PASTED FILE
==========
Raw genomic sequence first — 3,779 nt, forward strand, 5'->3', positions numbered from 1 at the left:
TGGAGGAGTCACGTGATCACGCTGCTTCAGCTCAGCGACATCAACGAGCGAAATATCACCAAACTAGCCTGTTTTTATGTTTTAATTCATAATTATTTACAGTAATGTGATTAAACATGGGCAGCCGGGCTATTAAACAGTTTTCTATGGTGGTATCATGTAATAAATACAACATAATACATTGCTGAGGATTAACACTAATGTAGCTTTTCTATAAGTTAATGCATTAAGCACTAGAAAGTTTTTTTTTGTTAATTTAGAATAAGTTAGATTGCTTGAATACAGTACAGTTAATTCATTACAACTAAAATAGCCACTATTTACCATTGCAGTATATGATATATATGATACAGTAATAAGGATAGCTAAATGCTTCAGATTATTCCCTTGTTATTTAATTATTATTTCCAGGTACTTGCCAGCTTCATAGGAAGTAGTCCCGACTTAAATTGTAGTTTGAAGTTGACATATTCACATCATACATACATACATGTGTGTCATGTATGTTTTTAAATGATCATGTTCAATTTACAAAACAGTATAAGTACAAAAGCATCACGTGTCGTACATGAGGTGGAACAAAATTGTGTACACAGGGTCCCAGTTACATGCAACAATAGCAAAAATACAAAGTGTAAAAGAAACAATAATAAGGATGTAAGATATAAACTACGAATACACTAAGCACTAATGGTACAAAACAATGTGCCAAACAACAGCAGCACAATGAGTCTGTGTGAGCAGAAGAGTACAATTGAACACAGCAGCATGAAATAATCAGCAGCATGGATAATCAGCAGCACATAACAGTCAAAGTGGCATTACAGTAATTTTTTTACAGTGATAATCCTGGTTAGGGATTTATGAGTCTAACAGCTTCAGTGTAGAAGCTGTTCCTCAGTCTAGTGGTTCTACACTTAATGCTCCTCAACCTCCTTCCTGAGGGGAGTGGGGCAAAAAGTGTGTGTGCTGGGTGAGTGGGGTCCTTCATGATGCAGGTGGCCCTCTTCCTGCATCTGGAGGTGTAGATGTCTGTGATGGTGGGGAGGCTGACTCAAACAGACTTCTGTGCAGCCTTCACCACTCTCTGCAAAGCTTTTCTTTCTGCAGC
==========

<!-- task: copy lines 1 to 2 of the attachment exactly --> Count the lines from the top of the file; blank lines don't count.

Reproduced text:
Raw genomic sequence first — 3,779 nt, forward strand, 5'->3', positions numbered from 1 at the left:
TGGAGGAGTCACGTGATCACGCTGCTTCAGCTCAGCGACATCAACGAGCGAAATATCACCAAACTAGCCTGTTTTTATGTTTTAATTCATAATTATTTACAGTAATGTGATTAAACATGGGCAGCCGGGCTATTAAACAGTTTTCTATGGTGGTATCATGTAATAAATACAACATAATACATTGCTGAGGATTAACACTAATGTAGCTTTTCTATAAGTTAATGCATTAAGCACTAGAAAGTTTTTTTTTGTTAATTTAGAATAAGTTAGATTGCTTGAATACAGTACAGTTAATTCATTACAACTAAAATAGCCACTATTTACCATTGCAGTATATGATATATATGATACAGTAATAAGGATAGCTAAATGCTTCAGATTATTCCCTTGTTATTTAATTATTATTTCCAGGTACTTGCCAGCTTCATAGGAAGTAGTCCCGACTTAAATTGTAGTTTGAAGTTGACATATTCACATCATACATACATACATGTGTGTCATGTATGTTTTTAAATGATCATGTTCAATTTACAAAACAGTATAAGTACAAAAGCATCACGTGTCGTACATGAGGTGGAACAAAATTGTGTACACAGGGTCCCAGTTACATGCAACAATAGCAAAAATACAAAGTGTAAAAGAAACAATAATAAGGATGTAAGATATAAACTACGAATACACTAAGCACTAATGGTACAAAACAATGTGCCAAACAACAGCAGCACAATGAGTCTGTGTGAGCAGAAGAGTACAATTGAACACAGCAGCATGAAATAATCAGCAGCATGGATAATCAGCAGCACATAACAGTCAAAGTGGCATTACAGTAATTTTTTTACAGTGATAATCCTGGTTAGGGATTTATGAGTCTAACAGCTTCAGTGTAGAAGCTGTTCCTCAGTCTAGTGGTTCTACACTTAATGCTCCTCAACCTCCTTCCTGAGGGGAGTGGGGCAAAAAGTGTGTGTGCTGGGTGAGTGGGGTCCTTCATGATGCAGGTGGCCCTCTTCCTGCATCTGGAGGTGTAGATGTCTGTGATGGTGGGGAGGCTGACTCAAACAGACTTCTGTGCAGCCTTCACCACTCTCTGCAAAGCTTTTCTTTCTGCAGC